Okinawa purpuresu & Indonesian-born C.purpureus

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Okinawa purpuresu & Indonesian-born C.purpureus

Post by tonycoenobita » Thu Jul 01, 2010 5:40 am

Some people said C. purpureus are also found in Indonesia, but I compare the picture between Indonesian purpureus and Okinawa purpuresu.

There are some different.

Indonesian purpureus:
Have bLack colour under eye stick, no ridge (///) on big claw. Any many spot on body.
Image

Okinawa purpuresu:
No back spot on eye, have ridge (///) on big claw.
Image

May be they are 2 different species, but as body colour of Indonesian purpureus is in purple, so some of you think that they are same.

Any idea?
Tony

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Post by JediMasterThrash » Thu Jul 01, 2010 8:37 pm

If you closely compare the two crabs to other known species, I'd say that the Indonesian Purpureus looks a lot like a purple variabilis, and the Okinawan Purpureus looks a lot like a purple rugosus.

They definitely have different body structures. They are similar in color only. In fact I'd say they aren't even similar in color, the indonesian is more purple and the okinawan is more blue. But of course color is affected by many variables.
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Post by Guest » Thu Jul 01, 2010 9:14 pm

Wow that is some interesting food for thought :?

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Post by tonycoenobita » Fri Jul 02, 2010 7:20 am

JediMasterThrash wrote:If you closely compare the two crabs to other known species, I'd say that the Indonesian Purpureus looks a lot like a purple variabilis, and the Okinawan Purpureus looks a lot like a purple rugosus.

They definitely have different body structures. They are similar in color only. In fact I'd say they aren't even similar in color, the indonesian is more purple and the okinawan is more blue. But of course color is affected by many variables.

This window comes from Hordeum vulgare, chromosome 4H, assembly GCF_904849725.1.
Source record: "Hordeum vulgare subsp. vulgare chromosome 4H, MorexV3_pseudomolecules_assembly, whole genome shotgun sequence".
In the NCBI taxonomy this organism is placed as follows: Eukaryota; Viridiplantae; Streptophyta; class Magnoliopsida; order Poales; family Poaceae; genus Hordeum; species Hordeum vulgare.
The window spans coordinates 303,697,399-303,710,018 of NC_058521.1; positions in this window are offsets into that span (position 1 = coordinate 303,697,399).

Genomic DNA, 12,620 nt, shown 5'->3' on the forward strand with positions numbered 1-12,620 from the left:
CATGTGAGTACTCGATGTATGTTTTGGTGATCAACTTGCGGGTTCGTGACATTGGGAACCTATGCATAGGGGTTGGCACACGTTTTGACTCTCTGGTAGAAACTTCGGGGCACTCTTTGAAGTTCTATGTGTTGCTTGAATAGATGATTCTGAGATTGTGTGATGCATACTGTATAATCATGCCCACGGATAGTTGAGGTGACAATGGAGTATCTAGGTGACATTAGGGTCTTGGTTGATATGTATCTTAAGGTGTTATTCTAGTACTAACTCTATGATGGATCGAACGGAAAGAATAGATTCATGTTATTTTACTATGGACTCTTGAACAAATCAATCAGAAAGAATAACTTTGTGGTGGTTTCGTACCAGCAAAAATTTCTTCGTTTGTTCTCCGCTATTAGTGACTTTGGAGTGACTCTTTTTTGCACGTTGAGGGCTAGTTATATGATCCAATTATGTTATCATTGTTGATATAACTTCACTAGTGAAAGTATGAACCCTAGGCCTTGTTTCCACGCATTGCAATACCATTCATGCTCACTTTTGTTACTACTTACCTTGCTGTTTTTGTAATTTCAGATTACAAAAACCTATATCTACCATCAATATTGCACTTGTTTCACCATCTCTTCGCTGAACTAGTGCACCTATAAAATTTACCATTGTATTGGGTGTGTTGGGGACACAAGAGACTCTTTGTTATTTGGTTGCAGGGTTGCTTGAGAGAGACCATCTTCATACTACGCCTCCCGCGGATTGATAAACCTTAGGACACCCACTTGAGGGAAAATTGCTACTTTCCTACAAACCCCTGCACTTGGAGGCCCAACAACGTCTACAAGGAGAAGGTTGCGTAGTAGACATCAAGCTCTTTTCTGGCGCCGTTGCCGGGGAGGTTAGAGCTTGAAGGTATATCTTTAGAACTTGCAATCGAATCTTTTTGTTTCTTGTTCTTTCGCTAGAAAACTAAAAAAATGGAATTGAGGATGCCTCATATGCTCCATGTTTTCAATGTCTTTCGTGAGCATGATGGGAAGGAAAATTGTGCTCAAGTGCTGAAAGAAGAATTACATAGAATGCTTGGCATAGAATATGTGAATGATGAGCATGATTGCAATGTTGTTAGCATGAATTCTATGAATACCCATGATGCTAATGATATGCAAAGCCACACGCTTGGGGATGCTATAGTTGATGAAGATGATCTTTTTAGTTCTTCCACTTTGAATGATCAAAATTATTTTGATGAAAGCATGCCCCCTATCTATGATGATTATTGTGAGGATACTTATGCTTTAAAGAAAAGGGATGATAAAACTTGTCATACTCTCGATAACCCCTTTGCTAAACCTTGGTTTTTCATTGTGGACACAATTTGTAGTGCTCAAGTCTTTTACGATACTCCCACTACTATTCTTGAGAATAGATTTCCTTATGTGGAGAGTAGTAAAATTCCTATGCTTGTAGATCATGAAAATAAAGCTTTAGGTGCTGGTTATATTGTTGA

So, we cannot use "Purpureus" to name this "Indonesian" purple species!?
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Post by Guest » Fri Jul 02, 2010 9:31 am

tonycoenobita wrote:
So, we cannot use "Purpureus" to name this "Indonesian" purple species!?
Well no because they are very different in many physical aspects, as well as the fact they wouldn't breed together in the wild.

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Post by JediMasterThrash » Fri Jul 02, 2010 10:41 am

Well we don't actually know if they can breed or not. Donkeys and Horses look different but can still breed.

"Species" classification is somewhat arbitrarily defined, and it is not always true that different species can't breed.

Assuming the variation is not just due to "age" factors, I would be inclined to think they are a different species. I would be more inclined to think one is a variation of violascens or rugosus rather than both being variations of purpureus. But someone would need to do some scientific analysis on some samples to know for sure.
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Post by kgbenson » Fri Jul 02, 2010 1:37 pm

JediMasterThrash wrote: Donkeys and Horses look different but can still breed.
For a single generation only, and the offspring are sterile, so from a popualtion and species POV, they are really not accomplishing any breeding in the functional sense.
"Species" classification is somewhat arbitrarily defined, and it is not always true that different species can't breed.
They cannot breed true and produce reproductively viable offspring according to most definitions where the issue is part of the species criteria at all.
Assuming the variation is not just due to "age" factors, I would be inclined to think they are a different species. I would be more inclined to think one is a variation of violascens or rugosus rather than both being variations of purpureus. But someone would need to do some scientific analysis on some samples to know for sure.
Initially I would assume that the pics may not be representative of the species at all. Ideally there would be shots from multiple angles of several animals from both areas - otherwise it is pretty tough to draw any conclusions. Of course a little DNA work wouldn't hurt either!

Keith
Last edited by kgbenson on Fri Jul 02, 2010 1:57 pm, edited 1 time in total.

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Post by kgbenson » Fri Jul 02, 2010 1:48 pm